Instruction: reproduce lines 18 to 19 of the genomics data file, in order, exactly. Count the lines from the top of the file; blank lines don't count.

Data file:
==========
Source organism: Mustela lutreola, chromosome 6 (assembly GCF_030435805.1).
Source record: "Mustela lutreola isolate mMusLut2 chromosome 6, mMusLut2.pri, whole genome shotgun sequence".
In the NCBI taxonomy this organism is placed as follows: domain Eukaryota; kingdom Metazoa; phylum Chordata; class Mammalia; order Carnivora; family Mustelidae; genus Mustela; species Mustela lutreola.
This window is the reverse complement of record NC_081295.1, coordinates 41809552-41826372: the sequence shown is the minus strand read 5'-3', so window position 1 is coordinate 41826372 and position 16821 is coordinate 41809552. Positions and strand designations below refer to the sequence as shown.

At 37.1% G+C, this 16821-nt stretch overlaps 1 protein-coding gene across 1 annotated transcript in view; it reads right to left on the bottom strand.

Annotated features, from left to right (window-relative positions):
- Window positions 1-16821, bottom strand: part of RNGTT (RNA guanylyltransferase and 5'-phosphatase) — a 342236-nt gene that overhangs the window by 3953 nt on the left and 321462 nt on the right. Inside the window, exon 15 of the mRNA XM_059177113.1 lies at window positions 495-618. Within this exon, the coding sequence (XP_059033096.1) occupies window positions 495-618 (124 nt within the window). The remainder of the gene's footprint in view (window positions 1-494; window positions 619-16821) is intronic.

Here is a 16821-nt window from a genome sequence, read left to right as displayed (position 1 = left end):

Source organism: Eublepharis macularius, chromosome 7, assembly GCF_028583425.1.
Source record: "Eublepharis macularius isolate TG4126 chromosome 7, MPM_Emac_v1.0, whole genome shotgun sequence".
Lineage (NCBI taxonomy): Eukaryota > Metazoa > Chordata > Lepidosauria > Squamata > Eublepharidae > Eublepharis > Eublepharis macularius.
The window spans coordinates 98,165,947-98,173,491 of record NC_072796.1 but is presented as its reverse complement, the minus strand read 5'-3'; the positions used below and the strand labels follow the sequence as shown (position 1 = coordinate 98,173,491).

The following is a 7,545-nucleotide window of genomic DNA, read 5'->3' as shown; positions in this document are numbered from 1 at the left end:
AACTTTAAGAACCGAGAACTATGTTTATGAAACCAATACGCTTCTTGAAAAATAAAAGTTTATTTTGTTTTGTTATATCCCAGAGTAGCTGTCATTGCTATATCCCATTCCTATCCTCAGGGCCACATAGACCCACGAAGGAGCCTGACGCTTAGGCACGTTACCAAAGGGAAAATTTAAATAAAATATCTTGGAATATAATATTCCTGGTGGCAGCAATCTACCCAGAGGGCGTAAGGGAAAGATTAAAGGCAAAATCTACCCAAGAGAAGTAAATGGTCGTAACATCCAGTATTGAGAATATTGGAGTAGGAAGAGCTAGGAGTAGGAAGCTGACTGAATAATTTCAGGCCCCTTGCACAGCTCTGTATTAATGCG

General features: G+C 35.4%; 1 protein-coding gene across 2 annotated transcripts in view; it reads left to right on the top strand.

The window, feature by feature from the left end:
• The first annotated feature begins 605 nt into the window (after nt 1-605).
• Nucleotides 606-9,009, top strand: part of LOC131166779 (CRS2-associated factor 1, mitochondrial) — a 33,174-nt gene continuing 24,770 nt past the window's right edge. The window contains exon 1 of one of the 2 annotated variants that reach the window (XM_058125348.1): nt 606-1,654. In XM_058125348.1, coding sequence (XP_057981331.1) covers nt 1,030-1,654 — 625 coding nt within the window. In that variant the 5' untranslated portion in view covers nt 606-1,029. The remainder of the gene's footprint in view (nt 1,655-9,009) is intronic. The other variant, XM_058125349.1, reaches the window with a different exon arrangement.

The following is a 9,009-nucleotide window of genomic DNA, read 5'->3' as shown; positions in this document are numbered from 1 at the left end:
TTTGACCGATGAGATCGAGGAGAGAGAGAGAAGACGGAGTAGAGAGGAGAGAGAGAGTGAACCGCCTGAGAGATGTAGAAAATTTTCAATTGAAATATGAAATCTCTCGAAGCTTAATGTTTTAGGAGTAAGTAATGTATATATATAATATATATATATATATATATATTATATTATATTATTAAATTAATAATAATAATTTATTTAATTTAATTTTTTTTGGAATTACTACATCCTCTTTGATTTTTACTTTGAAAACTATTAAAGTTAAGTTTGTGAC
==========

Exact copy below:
• Nucleotides 606-9,009, top strand: part of LOC131166779 (CRS2-associated factor 1, mitochondrial) — a 33,174-nt gene continuing 24,770 nt past the window's right edge. The window contains exon 1 of one of the 2 annotated variants that reach the window (XM_058125348.1): nt 606-1,654. In XM_058125348.1, coding sequence (XP_057981331.1) covers nt 1,030-1,654 — 625 coding nt within the window. In that variant the 5' untranslated portion in view covers nt 606-1,029. The remainder of the gene's footprint in view (nt 1,655-9,009) is intronic. The other variant, XM_058125349.1, reaches the window with a different exon arrangement.

The following is a 9,009-nucleotide window of genomic DNA, read 5'->3' as shown; positions in this document are numbered from 1 at the left end: